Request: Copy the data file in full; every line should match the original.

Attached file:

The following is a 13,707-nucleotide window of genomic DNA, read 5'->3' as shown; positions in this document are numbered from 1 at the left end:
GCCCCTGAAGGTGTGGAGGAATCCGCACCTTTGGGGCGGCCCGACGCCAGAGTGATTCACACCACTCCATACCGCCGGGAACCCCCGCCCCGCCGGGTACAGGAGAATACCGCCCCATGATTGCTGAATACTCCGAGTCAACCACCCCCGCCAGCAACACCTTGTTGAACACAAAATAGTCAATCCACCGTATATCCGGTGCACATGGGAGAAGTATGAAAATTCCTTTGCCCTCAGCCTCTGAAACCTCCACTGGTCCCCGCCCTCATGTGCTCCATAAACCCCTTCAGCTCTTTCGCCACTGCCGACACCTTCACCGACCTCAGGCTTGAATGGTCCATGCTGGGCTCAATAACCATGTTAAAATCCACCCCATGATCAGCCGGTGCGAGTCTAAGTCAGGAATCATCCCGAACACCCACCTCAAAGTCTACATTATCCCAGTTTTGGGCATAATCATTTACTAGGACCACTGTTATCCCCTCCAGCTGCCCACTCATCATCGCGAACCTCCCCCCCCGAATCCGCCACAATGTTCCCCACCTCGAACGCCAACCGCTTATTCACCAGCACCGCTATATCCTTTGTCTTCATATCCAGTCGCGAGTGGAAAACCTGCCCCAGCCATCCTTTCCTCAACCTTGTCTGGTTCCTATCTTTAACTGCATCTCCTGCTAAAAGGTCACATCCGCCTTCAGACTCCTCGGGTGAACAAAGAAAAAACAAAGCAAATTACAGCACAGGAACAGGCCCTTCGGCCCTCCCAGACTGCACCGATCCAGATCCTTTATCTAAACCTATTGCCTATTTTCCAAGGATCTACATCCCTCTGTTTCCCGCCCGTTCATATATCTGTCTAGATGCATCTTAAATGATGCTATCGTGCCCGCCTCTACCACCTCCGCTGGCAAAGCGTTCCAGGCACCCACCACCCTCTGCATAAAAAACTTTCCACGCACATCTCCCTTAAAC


The following is a 13,707-nucleotide window of genomic DNA, read 5'->3' as shown; positions in this document are numbered from 1 at the left end:
GCCCCTGAAGGTGTGGAGGAATCCGCACCTTTGGGGCGGCCCGACGCCAGAGTGATTCACACCACTCCATACCGCCGGGAACCCCCGCCCCGCCGGGTACAGGAGAATACCGCCCCATGATTGCTGAATACTCCGAGTCAACCACCCCCGCCAGCAACACCTTGTTGAACACAAAATAGTCAATCCACCGTATATCCGGTGCACATGGGAGAAGTATGAAAATTCCTTTGCCCTCAGCCTCTGAAACCTCCACTGGTCCCCGCCCTCATGTGCTCCATAAACCCCTTCAGCTCTTTCGCCACTGCCGACACCTTCACCGACCTCAGGCTTGAATGGTCCATGCTGGGCTCAATAACCATGTTAAAATCCACCCCATGATCAGCCGGTGCGAGTCTAAGTCAGGAATCATCCCGAACACCCACCTCAAAGTCTACATTATCCCAGTTTTGGGCATAATCATTTACTAGGACCACTGTTATCCCCTCCAGCTGCCCACTCATCATCGCGAACCTCCCCCCCCGAATCCGCCACAATGTTCCCCACCTCGAACGCCAACCGCTTATTCACCAGCACCGCTATATCCTTTGTCTTCATATCCAGTCGCGAGTGGAAAACCTGCCCCAGCCATCCTTTCCTCAACCTTGTCTGGTTCCTATCTTTAACTGCATCTCCTGCTAAAAGGTCACATCCGCCTTCAGACTCCTCGGGTGAACAAAGAAAAAACAAAGCAAATTACAGCACAGGAACAGGCCCTTCGGCCCTCCCAGACTGCACCGATCCAGATCCTTTATCTAAACCTATTGCCTATTTTCCAAGGATCTACATCCCTCTGTTTCCCGCCCGTTCATATATCTGTCTAGATGCATCTTAAATGATGCTATCGTGCCCGCCTCTACCACCTCCGCTGGCAAAGCGTTCCAGGCACCCACCACCCTCTGCATAAAAAACTTTCCACGCACATCTCCCTTAAAC